Doom Metal

Oar – The Blood You Crave Review

Oar – The Blood You Crave Review

“In the multiform sea of interpretations permitted by the tag ‘post-black metal,’ Oar direct their course towards singularly grimy, doom-laden waters. The band borrows from the likes of Amenra and Vous Autres in sinister and savage feeling, though eschewing smooth, reverb-laden tones in favor of a more suffocating vibe.” The real question is whether we can make it through a post-black metal review without a reference to Deafheaven.

Charnel Altar – Abatement of the Sun Review

Charnel Altar – Abatement of the Sun Review

“Aussie trio Charnel Altar faces the dual challenges of releasing a debut album in mid-December and standing out among a crowded field of label-mates, joining Blood Harvest’s packed December offering with their unique toxic sludge of blackened death-doom. While not always to the album’s benefit, black metal instincts pervade Abatement of the Sun, propelling their filth and gore-covered Holden hatchback through the deepest doom-filled muck.” Destroying the Sun.

Verbum – Exhortation to the Impure Review

Verbum – Exhortation to the Impure Review

“What’s in an identity? In a world where often we have knowledge at our fingertips, it’s frustrating when information just isn’t there. Promo material for Verbum has no names attached at all, and though I am a high-level Google-fu practitioner, research into this band doesn’t yield much about members—but we do know they’re from Chile. Therefore, I can only conclude that on one particularly auspicious night deep in the Atacama, an unfortunate miner bored mistakenly into a mysterious, pulsating rock, releasing four cloaked metal demons from the underground.” Unknown and impure.

King Bastard – It Came From the Void Review

King Bastard – It Came From the Void Review

“It’s become a joke in the AMG tea-room that stoner doom, while often quite enjoyable, very rarely stands out. The languid, hazy riffs and easy atmosphere make for music that flirts cheekily with memorability, but rarely commits to it. Part of the reason, I suspect, is that most of this music operates in a slightly blunted emotional frequency, reflecting the effect being stoned has on the listener. Enter New York foursome, King Bastard, with their debut It Came From the Void. Crashing in with all the subtlety of day-old bong water, it’s a trip all right. But it’s one you should consider taking.” Void bastards.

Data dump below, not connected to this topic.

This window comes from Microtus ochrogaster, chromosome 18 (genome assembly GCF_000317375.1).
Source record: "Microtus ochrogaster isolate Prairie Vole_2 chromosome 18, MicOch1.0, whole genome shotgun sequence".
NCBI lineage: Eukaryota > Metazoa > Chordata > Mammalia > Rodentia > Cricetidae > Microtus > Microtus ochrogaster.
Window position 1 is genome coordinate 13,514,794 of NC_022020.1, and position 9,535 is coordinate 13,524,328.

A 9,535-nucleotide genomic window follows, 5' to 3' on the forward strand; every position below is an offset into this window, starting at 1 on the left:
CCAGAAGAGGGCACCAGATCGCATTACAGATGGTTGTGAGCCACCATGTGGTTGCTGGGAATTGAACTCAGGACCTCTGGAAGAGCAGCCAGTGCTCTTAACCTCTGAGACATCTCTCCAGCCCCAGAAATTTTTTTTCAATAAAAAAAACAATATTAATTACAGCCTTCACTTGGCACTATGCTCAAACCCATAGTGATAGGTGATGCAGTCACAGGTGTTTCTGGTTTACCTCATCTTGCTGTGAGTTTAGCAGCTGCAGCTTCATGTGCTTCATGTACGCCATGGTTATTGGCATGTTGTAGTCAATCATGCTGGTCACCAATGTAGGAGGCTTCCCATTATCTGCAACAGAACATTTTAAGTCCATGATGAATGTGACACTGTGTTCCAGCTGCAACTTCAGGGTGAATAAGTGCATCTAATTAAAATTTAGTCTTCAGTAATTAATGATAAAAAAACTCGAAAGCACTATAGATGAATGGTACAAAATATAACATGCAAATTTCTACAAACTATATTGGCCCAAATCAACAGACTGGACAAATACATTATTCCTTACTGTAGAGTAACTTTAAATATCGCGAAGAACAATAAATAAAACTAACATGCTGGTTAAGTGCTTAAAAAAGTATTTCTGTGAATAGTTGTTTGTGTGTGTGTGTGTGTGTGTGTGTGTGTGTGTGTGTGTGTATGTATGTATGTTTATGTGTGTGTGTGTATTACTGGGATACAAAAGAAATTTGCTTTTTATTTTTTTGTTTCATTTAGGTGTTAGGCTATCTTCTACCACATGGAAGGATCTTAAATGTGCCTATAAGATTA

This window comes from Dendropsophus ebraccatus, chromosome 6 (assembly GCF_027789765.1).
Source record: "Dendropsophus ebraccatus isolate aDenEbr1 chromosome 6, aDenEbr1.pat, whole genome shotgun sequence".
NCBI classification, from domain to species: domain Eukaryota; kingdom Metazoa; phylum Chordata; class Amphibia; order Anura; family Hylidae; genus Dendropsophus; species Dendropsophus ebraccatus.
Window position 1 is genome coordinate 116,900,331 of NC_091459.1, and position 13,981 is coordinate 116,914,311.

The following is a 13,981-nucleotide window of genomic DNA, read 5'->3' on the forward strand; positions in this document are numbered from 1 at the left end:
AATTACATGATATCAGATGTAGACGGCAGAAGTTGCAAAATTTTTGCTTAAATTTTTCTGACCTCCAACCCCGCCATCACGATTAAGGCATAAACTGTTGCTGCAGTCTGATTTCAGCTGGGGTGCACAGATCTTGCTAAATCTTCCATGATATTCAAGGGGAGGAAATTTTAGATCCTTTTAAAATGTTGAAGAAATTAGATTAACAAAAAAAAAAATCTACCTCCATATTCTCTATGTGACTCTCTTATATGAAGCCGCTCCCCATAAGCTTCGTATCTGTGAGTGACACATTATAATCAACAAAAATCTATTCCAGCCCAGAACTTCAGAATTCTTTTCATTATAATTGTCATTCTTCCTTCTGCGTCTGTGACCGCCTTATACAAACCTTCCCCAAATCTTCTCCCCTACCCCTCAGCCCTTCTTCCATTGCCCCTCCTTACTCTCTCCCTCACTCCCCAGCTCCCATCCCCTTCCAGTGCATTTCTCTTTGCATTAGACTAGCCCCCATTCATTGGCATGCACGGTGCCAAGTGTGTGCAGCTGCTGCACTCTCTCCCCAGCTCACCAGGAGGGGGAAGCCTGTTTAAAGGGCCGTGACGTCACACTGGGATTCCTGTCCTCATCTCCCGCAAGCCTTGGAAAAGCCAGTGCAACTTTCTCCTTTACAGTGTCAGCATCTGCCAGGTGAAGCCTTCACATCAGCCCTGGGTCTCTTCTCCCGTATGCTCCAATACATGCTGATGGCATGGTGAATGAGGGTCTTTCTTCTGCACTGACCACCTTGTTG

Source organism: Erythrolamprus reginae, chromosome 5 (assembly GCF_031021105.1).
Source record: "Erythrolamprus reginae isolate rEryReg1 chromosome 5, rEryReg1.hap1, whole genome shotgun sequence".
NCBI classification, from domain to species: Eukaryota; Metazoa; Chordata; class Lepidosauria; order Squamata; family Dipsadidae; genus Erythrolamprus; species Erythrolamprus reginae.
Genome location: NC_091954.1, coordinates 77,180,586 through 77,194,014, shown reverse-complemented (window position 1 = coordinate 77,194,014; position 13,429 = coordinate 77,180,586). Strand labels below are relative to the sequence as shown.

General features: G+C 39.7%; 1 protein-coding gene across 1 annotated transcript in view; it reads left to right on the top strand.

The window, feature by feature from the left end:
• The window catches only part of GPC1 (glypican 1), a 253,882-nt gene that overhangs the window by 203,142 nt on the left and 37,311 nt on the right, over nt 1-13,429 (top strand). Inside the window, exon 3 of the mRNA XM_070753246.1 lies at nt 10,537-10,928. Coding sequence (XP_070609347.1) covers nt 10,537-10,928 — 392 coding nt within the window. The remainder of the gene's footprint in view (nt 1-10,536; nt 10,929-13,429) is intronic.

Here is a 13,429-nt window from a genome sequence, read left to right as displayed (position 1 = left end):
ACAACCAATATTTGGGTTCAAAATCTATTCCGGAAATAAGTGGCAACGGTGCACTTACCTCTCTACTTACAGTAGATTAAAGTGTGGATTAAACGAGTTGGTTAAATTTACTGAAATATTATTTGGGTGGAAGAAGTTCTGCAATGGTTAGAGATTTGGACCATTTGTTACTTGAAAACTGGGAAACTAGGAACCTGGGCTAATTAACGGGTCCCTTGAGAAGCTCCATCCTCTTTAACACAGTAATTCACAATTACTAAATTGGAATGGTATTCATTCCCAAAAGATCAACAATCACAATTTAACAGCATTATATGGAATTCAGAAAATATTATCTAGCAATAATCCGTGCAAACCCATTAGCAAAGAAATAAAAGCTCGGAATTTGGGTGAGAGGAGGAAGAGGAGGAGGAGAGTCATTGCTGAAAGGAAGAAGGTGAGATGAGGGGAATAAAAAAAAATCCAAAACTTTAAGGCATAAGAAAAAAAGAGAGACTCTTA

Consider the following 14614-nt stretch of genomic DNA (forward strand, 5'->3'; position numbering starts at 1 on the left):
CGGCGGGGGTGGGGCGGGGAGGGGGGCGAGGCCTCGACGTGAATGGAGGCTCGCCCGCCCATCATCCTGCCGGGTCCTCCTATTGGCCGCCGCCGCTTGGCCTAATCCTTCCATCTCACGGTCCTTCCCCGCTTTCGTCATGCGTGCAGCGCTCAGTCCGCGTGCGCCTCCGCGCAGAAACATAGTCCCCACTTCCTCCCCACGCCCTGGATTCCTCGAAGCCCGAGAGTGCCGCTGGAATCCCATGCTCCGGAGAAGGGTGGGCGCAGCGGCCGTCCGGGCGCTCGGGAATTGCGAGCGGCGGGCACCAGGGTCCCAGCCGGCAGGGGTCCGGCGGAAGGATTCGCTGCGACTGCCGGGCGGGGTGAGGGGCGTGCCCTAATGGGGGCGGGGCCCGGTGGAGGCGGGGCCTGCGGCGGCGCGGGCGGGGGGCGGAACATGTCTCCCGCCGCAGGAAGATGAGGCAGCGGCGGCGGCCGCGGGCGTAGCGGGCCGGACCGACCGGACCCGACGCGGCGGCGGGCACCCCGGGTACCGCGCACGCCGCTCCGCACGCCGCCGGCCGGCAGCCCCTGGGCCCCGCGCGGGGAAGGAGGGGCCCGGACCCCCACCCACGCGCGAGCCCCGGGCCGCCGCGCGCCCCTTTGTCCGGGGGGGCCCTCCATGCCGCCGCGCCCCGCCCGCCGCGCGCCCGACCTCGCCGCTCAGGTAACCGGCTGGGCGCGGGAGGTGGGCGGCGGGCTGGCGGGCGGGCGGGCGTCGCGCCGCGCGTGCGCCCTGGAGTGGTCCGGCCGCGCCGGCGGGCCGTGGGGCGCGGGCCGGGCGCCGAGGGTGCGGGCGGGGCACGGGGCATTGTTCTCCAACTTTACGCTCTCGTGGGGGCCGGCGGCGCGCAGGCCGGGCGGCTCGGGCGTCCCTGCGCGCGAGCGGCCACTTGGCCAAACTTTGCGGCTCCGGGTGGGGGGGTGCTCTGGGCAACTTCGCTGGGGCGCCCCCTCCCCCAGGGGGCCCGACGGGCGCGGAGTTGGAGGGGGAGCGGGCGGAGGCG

Mizmor – Wit’s End Review

Mizmor – Wit’s End Review

“My last encounter with Portland, Oregon’s Mizmor (מזמור) was not what I expected. I knew Mizmor from the bleak, blackened doom of Yodh and the crushing fusion of black metal, doom, sludge and drone on Cairn. On Dialetheia, A.L.N.’s project with Andrew Black, all metal was abandoned, however, in favor of ambient drone to explore the concept of obsolescence, both of traditions and, indeed, our whole way of life, on an imagined tour through a museum of collected nostalgia and past times. I struggled a bit with Dialetheia, missing the massive weight and oppressiveness of Mizmor‘s earlier work, and also the catharsis that came with that. Which incarnation of Mizmor are we presented with on Wit’s End?” Mizmor or Mizless?

Ethereal Shroud – Trisagion Review

Ethereal Shroud – Trisagion Review

Trisagion, at its core, fits the mold of atmospheric black metal to a tee. However, only fools suggest that Ethereal Shroud settle for that core sound without layers upon layers of extracurricular influence to flesh it out. In 2021, that influence takes the form of a most depressive subset of doom, a network of melodic leads which alternate between chilling and radiant, and crafty drumming that handily combines post-metallic defiance of standard beats with traditional blasts and double-bass runs.” Ephemeral glory on the precipice of oblivion.

Memory Garden – 1349 Review

Memory Garden – 1349 Review

“Well, this is a yuletide surprise. A new Memory Garden album was not on my bingo card for Covid-ravaged 2021. To set the stage, Memory Garden emerged out of the 90s Swedish power/doom scene that birthed such acts as Tad MoroseMorgana Lefay and Sorcerer. Like these somewhat better-known brethren, their sound was regal, polished, classy, and bedecked in the finery of both doom and heavy power metal. Since their last release was way back in 2013, I’d assumed they were in the garden themselves.” A pox on 2021.

Kanonenfieber – Menschenmühle [Things You Might Have Missed 2021]

Kanonenfieber – Menschenmühle [Things You Might Have Missed 2021]

“The sonic palette in which Kanonenfieber lays out its tale is rooted in atmospheric black metal, meeting in the middle ground between the howling melodies of Minenwerfer and the more bombastic power of Panzerfaust. There are, however, nods to the likes of Bolt Thrower, and the gravelly, rasping growl of the vocals owes as much to traditional death, as it does to black metal.” The art of war.